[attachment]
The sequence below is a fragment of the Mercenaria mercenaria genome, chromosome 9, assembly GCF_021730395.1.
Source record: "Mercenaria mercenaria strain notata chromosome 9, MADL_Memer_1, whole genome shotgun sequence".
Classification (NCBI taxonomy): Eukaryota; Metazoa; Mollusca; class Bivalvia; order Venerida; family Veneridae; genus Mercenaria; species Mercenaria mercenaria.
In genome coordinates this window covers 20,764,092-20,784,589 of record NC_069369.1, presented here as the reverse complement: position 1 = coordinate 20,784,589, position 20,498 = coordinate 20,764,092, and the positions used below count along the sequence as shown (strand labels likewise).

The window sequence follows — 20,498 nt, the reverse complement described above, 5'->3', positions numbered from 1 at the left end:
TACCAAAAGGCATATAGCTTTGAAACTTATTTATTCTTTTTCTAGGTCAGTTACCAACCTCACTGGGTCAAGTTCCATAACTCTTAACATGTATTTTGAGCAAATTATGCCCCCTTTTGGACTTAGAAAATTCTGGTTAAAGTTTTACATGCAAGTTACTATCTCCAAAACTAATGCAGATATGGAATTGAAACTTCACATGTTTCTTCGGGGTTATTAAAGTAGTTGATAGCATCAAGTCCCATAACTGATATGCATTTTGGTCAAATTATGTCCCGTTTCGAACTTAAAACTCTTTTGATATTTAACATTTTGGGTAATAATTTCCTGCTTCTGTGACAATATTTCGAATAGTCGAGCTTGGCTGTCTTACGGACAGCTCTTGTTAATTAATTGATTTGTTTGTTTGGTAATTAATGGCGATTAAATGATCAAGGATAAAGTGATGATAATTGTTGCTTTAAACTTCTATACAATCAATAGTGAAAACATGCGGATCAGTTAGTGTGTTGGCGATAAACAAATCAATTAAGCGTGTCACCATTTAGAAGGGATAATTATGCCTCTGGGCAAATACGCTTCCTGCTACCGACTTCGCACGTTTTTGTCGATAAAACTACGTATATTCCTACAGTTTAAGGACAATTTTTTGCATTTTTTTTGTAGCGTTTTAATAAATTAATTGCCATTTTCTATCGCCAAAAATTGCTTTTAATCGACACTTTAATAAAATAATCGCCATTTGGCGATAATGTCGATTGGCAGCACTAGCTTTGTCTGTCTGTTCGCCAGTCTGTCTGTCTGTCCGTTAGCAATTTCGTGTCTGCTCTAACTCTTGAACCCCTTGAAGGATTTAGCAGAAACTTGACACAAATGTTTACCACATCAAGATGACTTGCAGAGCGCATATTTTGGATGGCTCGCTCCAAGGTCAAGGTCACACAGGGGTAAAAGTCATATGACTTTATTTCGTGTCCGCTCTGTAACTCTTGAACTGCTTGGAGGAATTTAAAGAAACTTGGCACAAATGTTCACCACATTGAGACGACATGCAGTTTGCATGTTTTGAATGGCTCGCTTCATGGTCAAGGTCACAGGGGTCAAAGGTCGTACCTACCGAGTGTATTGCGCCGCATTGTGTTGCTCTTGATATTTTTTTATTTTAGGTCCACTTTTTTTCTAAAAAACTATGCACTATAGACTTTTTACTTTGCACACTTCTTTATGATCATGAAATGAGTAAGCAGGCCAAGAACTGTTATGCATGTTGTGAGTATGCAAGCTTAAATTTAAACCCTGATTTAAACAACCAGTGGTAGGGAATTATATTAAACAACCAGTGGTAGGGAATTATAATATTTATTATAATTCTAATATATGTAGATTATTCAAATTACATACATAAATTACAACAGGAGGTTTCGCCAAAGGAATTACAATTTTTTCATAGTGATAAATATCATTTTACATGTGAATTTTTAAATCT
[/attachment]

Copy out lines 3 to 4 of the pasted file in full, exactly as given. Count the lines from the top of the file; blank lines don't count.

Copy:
Classification (NCBI taxonomy): Eukaryota; Metazoa; Mollusca; class Bivalvia; order Venerida; family Veneridae; genus Mercenaria; species Mercenaria mercenaria.
In genome coordinates this window covers 20,764,092-20,784,589 of record NC_069369.1, presented here as the reverse complement: position 1 = coordinate 20,784,589, position 20,498 = coordinate 20,764,092, and the positions used below count along the sequence as shown (strand labels likewise).